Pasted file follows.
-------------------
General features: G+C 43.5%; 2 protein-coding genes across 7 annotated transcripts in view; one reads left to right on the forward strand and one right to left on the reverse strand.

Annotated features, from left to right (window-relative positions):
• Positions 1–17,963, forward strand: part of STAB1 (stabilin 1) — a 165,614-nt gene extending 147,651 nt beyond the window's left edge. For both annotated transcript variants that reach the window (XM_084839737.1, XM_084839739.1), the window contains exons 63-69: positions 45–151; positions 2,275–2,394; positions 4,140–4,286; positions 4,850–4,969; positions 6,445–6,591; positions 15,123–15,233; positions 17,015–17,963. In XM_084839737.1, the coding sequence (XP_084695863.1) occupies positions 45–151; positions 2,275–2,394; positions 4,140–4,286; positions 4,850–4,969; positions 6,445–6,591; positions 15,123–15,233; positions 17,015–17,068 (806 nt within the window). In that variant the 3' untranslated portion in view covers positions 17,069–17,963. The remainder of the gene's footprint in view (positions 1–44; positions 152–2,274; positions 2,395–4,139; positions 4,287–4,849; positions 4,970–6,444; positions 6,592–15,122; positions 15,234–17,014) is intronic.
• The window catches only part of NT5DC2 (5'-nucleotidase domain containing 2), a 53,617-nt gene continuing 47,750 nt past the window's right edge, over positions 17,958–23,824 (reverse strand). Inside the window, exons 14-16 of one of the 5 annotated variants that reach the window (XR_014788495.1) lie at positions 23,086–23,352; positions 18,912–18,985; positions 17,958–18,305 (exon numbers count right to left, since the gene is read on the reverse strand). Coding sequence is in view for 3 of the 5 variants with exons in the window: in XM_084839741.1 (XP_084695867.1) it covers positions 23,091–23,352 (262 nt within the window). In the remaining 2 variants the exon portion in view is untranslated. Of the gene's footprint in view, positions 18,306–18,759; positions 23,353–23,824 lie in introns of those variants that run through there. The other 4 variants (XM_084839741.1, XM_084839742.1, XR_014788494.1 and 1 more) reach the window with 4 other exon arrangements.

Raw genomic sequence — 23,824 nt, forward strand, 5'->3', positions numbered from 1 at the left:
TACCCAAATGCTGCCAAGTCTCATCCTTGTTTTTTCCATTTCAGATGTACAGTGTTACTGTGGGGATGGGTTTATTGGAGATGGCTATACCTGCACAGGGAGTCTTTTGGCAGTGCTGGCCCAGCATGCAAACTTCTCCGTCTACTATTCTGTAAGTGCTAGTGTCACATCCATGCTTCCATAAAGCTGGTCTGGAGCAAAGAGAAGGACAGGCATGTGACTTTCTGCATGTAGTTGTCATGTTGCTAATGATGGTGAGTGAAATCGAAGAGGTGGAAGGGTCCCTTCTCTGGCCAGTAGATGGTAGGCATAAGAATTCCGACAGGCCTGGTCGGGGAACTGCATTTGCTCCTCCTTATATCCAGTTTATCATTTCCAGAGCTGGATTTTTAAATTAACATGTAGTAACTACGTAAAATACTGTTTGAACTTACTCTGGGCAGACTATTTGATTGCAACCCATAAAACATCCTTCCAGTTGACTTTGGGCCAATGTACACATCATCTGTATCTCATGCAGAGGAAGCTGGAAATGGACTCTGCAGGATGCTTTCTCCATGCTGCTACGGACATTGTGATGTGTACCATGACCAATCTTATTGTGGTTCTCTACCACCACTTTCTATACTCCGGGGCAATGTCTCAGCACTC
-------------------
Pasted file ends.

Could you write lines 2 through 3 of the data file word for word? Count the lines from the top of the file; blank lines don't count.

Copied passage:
Annotated features, from left to right (window-relative positions):
• Positions 1–17,963, forward strand: part of STAB1 (stabilin 1) — a 165,614-nt gene extending 147,651 nt beyond the window's left edge. For both annotated transcript variants that reach the window (XM_084839737.1, XM_084839739.1), the window contains exons 63-69: positions 45–151; positions 2,275–2,394; positions 4,140–4,286; positions 4,850–4,969; positions 6,445–6,591; positions 15,123–15,233; positions 17,015–17,963. In XM_084839737.1, the coding sequence (XP_084695863.1) occupies positions 45–151; positions 2,275–2,394; positions 4,140–4,286; positions 4,850–4,969; positions 6,445–6,591; positions 15,123–15,233; positions 17,015–17,068 (806 nt within the window). In that variant the 3' untranslated portion in view covers positions 17,069–17,963. The remainder of the gene's footprint in view (positions 1–44; positions 152–2,274; positions 2,395–4,139; positions 4,287–4,849; positions 4,970–6,444; positions 6,592–15,122; positions 15,234–17,014) is intronic.